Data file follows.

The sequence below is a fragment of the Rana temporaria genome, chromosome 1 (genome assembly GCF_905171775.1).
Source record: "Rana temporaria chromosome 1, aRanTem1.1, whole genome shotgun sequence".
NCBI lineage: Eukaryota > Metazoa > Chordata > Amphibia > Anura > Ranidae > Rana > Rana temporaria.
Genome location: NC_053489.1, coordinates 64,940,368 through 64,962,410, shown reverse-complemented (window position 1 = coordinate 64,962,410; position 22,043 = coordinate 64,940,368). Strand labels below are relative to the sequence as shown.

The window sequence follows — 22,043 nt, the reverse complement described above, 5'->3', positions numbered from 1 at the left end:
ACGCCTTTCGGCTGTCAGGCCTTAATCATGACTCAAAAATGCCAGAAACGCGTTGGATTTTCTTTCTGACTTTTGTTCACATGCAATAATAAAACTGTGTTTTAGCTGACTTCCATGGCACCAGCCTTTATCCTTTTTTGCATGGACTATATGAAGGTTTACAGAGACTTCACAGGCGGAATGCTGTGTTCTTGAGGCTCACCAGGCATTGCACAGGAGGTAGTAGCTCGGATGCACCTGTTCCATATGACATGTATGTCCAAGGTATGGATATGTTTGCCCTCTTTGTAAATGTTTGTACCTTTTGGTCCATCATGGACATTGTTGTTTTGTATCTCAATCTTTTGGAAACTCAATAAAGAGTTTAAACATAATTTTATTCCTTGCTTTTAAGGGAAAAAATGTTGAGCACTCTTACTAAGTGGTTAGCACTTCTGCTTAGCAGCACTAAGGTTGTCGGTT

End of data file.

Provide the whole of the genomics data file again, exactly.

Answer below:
The sequence below is a fragment of the Rana temporaria genome, chromosome 1 (genome assembly GCF_905171775.1).
Source record: "Rana temporaria chromosome 1, aRanTem1.1, whole genome shotgun sequence".
NCBI lineage: Eukaryota > Metazoa > Chordata > Amphibia > Anura > Ranidae > Rana > Rana temporaria.
Genome location: NC_053489.1, coordinates 64,940,368 through 64,962,410, shown reverse-complemented (window position 1 = coordinate 64,962,410; position 22,043 = coordinate 64,940,368). Strand labels below are relative to the sequence as shown.

The window sequence follows — 22,043 nt, the reverse complement described above, 5'->3', positions numbered from 1 at the left end:
ACGCCTTTCGGCTGTCAGGCCTTAATCATGACTCAAAAATGCCAGAAACGCGTTGGATTTTCTTTCTGACTTTTGTTCACATGCAATAATAAAACTGTGTTTTAGCTGACTTCCATGGCACCAGCCTTTATCCTTTTTTGCATGGACTATATGAAGGTTTACAGAGACTTCACAGGCGGAATGCTGTGTTCTTGAGGCTCACCAGGCATTGCACAGGAGGTAGTAGCTCGGATGCACCTGTTCCATATGACATGTATGTCCAAGGTATGGATATGTTTGCCCTCTTTGTAAATGTTTGTACCTTTTGGTCCATCATGGACATTGTTGTTTTGTATCTCAATCTTTTGGAAACTCAATAAAGAGTTTAAACATAATTTTATTCCTTGCTTTTAAGGGAAAAAATGTTGAGCACTCTTACTAAGTGGTTAGCACTTCTGCTTAGCAGCACTAAGGTTGTCGGTT